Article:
Online broadcaster Livestream suffers possible database breach

Livestream has issued a warning to users to update their passwords following signs that it had its customer database accessed.
Written by Asha Barbaschow, Contributor

Live video streaming platform Livestream has discovered that an unauthorised person may have accessed its customer accounts database.

The database holds information such as a user's name, email address, an encrypted version of their password, as well as phone numbers and the customer's date of birth.

"While we are still investigating the full scope of the incident, it is possible that some of your account information may have been accessed," the company said in an email to users.

The New York-based company said however that customer's credit card information as well as other payment details are not stored in the compromised database.

Whilst Livestream said that it has no indication that encrypted passwords have been decoded, it issued caution to customers, asking them to reset their passwords.

"If you used the same passwords for other accounts, we recommend changing your passwords for those accounts as well," Livestream said.

"We have already implemented additional security measures and will continue to improve our systems to help prevent these incidents in the future."

With partners such as Spotify, Tesla, Nasdaq, The New York Times, BBC, and Nike, Livestream claims it has over 40,000,000 viewers watching events on its platform every month. The National Rugby League (NRL) is one of Livestream's largest Australian partners.

This week it was reported that a database used by Hello Kitty fans had been found online after servers were hit last month. As many as 3.3 million records are said to be in the database, however it was not immediately clear where the database was leaked to, or if the database can be verified for authenticity.

Earlier this month, electronic learning product manufacturer VTech disclosed that nearly 6.4 million child profiles were exposed in its data breach with the majority of them in the US and France. It is not clear, however, where the servers storing the data were located.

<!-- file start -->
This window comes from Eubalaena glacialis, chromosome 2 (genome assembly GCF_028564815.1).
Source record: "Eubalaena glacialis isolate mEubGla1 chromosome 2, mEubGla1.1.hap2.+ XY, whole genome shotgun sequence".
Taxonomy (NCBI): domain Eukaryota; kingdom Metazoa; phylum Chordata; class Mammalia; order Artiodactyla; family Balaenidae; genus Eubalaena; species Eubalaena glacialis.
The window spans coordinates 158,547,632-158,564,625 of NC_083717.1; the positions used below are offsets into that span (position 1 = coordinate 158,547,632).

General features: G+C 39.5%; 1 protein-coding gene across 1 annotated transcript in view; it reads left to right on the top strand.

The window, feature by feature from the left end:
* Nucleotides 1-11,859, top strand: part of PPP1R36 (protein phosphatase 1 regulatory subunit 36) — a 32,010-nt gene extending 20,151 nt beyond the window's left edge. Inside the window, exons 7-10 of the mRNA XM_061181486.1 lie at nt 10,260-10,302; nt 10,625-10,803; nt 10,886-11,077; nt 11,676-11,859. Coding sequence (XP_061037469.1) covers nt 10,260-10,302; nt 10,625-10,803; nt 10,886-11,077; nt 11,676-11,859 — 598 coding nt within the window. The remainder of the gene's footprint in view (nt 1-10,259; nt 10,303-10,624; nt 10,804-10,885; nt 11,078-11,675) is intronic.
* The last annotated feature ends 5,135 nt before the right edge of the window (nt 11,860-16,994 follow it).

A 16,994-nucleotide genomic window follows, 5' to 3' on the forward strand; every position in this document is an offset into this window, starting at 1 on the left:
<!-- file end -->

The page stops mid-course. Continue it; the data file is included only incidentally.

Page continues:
Over 41,000 of the breached adult and children accounts were Australian.

Locally, Australian department store, David Jones revealed in October that customer details were stolen as a result of its website being hacked on September 25, 2015.

The retail giant said no customer credit card information, financial information, or passwords were stolen, as it does not store any credit card information or financial information on its website, but said the customer details that were stolen were names, email addresses, order details, and mailing addresses.

The breach came a day after Australian discount homewares chain Kmart revealed it had also experienced breach. The Wesfarmers-owned company said no customer credit card or other payment details had been compromised, however, customer's names, email addresses, home addresses, telephone numbers, and product purchase details had been accessed in the "external privacy breach" that occurred in early September.

Last month, TAFE Queensland also experienced a breach that saw the personal details of thousands of the state's TAFE students exposed.

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